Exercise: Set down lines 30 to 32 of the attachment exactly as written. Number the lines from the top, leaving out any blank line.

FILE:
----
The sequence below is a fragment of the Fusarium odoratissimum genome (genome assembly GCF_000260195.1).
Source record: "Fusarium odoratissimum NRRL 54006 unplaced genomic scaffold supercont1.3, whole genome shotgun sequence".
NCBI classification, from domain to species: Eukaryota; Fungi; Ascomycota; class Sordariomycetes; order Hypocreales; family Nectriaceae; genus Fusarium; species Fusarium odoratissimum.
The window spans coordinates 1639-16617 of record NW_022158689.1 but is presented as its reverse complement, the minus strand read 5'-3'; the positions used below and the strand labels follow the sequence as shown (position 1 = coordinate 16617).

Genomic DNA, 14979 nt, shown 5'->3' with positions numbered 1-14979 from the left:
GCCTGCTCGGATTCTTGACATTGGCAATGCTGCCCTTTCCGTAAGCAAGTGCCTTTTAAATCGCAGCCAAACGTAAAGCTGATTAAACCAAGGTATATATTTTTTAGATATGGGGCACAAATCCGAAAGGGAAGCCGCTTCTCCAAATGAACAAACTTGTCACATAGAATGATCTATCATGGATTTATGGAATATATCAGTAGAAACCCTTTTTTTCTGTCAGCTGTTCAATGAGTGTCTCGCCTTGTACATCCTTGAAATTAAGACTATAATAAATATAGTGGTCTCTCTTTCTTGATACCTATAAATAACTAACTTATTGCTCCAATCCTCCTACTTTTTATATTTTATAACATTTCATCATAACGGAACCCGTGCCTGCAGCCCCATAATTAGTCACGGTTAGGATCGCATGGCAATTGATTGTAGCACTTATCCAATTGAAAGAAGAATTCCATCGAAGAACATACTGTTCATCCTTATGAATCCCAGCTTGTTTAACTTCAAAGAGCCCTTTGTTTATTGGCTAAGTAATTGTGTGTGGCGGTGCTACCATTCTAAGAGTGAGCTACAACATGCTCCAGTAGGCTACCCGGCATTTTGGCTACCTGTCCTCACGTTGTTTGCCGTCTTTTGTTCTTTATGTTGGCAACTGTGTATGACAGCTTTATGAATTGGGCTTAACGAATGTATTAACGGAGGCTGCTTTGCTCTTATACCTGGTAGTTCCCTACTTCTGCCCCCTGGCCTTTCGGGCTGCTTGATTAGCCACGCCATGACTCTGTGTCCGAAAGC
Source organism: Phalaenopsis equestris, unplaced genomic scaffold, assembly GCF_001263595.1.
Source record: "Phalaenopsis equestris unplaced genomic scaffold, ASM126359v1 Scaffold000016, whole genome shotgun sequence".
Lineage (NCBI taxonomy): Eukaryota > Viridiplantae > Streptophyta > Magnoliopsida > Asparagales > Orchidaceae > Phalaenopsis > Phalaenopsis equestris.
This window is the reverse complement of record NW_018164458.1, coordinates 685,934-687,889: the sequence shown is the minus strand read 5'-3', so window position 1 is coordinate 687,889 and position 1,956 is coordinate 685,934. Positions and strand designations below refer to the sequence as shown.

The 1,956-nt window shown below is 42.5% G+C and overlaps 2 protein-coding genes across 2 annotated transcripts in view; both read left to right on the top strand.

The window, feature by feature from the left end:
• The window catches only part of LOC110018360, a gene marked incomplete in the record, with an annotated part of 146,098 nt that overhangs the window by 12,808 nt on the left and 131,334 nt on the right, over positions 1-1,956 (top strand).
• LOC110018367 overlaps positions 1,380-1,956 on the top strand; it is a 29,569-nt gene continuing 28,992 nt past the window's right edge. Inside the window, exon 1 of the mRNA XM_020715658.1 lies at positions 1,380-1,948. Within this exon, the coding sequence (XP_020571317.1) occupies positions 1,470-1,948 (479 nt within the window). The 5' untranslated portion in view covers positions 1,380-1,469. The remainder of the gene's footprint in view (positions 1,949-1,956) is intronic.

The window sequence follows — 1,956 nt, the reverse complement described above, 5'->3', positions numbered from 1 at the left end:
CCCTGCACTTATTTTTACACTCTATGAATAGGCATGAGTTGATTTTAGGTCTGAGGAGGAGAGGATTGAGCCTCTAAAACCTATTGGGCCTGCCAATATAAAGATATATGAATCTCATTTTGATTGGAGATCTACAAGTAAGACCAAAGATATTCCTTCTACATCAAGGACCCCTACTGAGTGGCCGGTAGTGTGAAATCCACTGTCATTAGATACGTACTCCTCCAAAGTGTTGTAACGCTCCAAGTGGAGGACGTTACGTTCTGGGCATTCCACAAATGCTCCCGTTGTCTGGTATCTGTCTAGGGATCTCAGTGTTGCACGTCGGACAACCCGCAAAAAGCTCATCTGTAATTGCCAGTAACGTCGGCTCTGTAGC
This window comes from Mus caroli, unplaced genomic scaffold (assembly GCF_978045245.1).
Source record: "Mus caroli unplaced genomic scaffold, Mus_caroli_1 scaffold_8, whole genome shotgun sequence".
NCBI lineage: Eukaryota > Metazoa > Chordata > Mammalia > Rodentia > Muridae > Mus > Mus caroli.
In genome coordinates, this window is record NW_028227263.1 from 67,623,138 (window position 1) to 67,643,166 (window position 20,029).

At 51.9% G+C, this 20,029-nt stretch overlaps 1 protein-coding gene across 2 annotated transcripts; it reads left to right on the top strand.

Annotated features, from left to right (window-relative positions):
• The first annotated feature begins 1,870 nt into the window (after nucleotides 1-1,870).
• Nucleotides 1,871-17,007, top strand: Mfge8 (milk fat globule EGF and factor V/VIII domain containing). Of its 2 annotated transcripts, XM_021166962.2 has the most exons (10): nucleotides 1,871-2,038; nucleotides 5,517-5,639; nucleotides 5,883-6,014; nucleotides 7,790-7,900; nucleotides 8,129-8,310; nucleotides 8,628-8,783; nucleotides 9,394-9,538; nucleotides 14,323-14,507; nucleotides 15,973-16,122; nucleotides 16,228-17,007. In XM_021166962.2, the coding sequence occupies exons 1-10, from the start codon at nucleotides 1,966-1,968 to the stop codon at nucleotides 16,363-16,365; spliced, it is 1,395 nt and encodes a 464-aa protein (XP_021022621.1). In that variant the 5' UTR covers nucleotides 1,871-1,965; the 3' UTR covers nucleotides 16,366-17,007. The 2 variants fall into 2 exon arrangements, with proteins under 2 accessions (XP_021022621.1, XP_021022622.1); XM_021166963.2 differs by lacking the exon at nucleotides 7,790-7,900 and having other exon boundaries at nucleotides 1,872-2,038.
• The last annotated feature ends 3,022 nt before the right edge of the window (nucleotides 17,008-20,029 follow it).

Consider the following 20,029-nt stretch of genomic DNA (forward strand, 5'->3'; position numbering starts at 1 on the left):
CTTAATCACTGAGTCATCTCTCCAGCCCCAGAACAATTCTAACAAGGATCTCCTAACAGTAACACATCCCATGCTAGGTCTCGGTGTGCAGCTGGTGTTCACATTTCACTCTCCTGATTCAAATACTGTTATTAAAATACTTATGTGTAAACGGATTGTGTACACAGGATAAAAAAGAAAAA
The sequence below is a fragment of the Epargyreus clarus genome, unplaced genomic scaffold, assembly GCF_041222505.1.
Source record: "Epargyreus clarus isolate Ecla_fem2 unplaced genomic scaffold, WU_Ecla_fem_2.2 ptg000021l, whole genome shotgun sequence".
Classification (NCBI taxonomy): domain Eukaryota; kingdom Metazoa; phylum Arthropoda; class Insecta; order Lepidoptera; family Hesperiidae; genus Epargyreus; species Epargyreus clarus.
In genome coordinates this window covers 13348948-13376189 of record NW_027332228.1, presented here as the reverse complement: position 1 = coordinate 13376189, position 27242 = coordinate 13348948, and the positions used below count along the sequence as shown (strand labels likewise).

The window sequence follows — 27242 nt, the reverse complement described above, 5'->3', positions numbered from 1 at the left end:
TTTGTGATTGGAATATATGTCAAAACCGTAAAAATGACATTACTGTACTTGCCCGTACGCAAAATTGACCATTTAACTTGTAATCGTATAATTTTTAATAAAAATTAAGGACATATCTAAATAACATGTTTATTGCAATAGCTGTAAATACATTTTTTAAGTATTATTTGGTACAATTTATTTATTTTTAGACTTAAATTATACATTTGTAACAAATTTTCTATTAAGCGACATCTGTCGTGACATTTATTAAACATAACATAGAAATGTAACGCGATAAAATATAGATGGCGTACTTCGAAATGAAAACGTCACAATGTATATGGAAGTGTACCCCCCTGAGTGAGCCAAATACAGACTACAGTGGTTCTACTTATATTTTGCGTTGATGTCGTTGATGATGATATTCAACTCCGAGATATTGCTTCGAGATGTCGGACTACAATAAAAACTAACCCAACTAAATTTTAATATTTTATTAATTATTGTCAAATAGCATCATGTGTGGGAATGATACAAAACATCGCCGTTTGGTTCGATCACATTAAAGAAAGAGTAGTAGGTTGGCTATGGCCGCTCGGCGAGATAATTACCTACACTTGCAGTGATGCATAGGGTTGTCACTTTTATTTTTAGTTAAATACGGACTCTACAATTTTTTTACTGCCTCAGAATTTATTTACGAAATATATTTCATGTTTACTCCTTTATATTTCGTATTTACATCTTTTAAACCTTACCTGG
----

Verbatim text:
Classification (NCBI taxonomy): domain Eukaryota; kingdom Metazoa; phylum Arthropoda; class Insecta; order Lepidoptera; family Hesperiidae; genus Epargyreus; species Epargyreus clarus.
In genome coordinates this window covers 13348948-13376189 of record NW_027332228.1, presented here as the reverse complement: position 1 = coordinate 13376189, position 27242 = coordinate 13348948, and the positions used below count along the sequence as shown (strand labels likewise).

The window sequence follows — 27242 nt, the reverse complement described above, 5'->3', positions numbered from 1 at the left end: